Jenny, Vastra and Strax are a perfect illustration of how Steven Moffat waters down any of the satirical or polemical acid in the show’s signifiers, of how he neutralises and sanitises the show’s inbuilt tendency to engage in (admittedly imperfect) political critique. He excises anything potentially worrying to the mainstream. He is semiotic paint stripper. He makes Doctor Who safe for neoliberalism.
[…] anyone who thinks that a relationship between a humanoid reptile and a subservient housemaid/ninja (in which they solve crimes in Victorian London) qualifies as normative…. In the midst of a sea of heteronormativity, it’s hardly a workable defence to point to one homosexual relationship which is sketched in the most outlandishly Fantasy terms, and features no characters of any consistency. Jenny, for instance, becomes a ninja – out of the blue - whenever required. It is a mark of how little genuine respect is shown these characters that her unveiling as a ninja in ‘The Crimson Horror’ is just that: an unveiling, with the camera panning up her legs, clad in tight leather for the benefit of the male gaze. Oh look, we’re back at the sexism.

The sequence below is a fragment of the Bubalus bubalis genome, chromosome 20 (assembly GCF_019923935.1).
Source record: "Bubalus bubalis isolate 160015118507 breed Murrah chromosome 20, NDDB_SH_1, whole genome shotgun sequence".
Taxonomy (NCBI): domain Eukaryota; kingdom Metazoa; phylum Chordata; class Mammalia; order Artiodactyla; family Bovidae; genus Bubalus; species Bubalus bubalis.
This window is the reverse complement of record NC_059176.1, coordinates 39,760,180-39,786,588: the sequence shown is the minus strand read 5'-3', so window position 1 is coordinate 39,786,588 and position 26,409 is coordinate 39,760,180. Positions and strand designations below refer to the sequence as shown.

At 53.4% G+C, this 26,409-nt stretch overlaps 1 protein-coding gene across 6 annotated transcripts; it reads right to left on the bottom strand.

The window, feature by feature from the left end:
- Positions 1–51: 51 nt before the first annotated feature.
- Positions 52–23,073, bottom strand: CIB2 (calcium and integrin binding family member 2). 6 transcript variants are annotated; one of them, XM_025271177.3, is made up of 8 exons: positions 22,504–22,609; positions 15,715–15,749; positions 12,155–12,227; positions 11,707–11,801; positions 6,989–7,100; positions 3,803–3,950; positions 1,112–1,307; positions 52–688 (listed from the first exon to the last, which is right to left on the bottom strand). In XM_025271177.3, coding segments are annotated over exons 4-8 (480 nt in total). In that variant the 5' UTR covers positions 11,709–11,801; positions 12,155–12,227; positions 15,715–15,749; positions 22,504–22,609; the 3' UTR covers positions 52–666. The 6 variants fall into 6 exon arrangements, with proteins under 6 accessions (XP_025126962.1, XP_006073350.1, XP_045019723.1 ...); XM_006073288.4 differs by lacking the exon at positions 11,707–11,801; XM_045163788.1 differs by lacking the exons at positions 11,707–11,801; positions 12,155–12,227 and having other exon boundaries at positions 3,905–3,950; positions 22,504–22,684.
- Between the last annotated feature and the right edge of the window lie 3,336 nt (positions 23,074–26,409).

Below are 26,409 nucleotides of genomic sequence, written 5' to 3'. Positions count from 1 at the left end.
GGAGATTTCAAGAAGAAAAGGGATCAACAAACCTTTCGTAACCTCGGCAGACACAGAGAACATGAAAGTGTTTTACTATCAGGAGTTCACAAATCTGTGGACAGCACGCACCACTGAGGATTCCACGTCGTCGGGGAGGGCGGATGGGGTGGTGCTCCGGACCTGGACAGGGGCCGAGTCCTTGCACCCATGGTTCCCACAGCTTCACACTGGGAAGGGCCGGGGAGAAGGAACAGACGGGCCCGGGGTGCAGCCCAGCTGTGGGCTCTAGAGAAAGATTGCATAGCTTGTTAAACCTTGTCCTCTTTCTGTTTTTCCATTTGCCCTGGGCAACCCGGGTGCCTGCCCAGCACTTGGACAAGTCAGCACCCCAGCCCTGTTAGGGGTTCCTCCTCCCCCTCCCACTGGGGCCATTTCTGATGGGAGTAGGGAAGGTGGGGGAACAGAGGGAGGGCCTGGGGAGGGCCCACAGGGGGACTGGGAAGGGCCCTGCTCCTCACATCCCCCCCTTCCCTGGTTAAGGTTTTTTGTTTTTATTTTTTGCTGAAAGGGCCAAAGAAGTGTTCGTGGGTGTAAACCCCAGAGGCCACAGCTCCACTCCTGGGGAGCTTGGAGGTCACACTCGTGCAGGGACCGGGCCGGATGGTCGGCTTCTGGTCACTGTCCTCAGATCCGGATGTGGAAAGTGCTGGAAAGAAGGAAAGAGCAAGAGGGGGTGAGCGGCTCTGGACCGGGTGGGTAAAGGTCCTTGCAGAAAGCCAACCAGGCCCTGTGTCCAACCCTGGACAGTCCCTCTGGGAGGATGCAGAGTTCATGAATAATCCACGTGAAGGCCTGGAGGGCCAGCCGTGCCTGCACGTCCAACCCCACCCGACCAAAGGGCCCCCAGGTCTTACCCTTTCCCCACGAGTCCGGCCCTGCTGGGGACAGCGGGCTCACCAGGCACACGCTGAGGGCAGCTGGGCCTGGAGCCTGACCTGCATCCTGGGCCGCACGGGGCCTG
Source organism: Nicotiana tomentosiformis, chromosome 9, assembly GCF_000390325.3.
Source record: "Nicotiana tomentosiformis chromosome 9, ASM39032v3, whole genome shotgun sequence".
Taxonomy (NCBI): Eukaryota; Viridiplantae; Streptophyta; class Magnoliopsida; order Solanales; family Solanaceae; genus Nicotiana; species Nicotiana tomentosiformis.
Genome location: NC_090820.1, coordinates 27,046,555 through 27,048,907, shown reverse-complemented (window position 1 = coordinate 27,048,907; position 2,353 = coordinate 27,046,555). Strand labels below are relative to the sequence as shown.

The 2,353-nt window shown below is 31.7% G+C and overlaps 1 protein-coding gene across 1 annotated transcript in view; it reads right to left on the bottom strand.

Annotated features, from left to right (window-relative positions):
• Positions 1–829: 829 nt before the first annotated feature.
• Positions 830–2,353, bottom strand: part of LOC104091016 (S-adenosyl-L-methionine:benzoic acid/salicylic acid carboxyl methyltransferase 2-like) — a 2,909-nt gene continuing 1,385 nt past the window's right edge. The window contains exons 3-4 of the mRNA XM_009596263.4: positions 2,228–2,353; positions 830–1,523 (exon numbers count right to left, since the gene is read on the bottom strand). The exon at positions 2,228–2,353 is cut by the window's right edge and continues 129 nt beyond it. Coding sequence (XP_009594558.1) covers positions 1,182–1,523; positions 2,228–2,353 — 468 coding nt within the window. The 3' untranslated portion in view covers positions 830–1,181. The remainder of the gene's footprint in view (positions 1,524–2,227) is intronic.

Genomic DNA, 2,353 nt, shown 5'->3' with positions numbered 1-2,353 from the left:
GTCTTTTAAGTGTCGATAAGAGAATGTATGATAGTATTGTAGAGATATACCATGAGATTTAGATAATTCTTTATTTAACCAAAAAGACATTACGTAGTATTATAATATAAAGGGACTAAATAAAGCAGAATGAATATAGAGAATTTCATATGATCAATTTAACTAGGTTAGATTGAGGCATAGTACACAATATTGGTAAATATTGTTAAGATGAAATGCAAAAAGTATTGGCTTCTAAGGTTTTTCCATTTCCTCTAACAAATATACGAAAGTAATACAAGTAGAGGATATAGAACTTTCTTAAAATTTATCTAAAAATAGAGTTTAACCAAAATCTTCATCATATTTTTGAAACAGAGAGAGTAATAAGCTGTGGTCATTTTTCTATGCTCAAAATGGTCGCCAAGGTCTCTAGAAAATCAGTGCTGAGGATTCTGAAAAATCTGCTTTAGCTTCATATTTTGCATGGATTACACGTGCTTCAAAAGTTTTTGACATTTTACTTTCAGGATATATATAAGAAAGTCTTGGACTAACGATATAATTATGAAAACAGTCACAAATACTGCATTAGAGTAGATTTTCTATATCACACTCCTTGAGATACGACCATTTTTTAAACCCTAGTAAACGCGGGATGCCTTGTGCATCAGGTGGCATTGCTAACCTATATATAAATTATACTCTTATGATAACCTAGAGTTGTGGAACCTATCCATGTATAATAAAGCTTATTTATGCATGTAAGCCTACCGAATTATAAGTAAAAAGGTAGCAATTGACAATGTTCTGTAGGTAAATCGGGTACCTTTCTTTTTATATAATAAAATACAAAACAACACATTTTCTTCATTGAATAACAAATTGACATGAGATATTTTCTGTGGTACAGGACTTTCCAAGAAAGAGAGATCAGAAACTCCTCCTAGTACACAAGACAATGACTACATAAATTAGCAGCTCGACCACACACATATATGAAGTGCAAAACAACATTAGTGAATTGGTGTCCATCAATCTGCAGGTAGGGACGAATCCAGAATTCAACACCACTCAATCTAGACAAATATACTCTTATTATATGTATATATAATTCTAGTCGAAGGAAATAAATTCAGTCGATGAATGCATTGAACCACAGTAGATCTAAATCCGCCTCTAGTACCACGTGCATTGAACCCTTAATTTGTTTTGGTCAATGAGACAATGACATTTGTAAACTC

‘The Crimson Horror’ is Gatiss’ best script yet for the TV series, featuring lots of quite well-drawn female characters… so it’s tragic, and illustrative of the lack of care which undermines this era, that the episode also features two lapses into breathtaking male privilege: the Doctor’s offhand description of Tegan as “a gobby Australian” and the truly jaw-dropping moment when the Doctor forcibly snogs – i.e. sexually harasses – a young woman whom he knows to be in a committed same-sex relationship. This moment is, needless to say, brushed off immediately and treated as another bit of fun.
honestly it really infuriates me that the doctor and clara look at a dalek talking about how much it wants to commit genocide and decide it is a “good dalek,” a “moral” dalek because it switched the species it wants to kill
and then the moral lesson is that daleks aren’t all bad they can be good if they want to murder the right species
instead of, like, how genocide is not an estimable activity
Also that the only way for a Dalek to be good is if it's suffering from hallucinations brought about by Dalek internal bleeding. And the best way to change it isn't to help it develop a conscience, it's to physically break into its mind and forcibly overwrite its will.
Yes, Daleks can be good and moral if you remove all their autonomy and rewrite them into your own version of killing machines like the fact that they were neuroengineered in the first place was not horrifying enough let us do the same to it for our own purposes.
Not to mention the hackneyed rewrite of “crazy” dalek equals “good/human” like in that horrific asylum episode
and the doctor/dalek comparison, Moffat trying to call back to old episodes where they actually understood the moral issue at stake just highlights the total failure to write any of this effectively.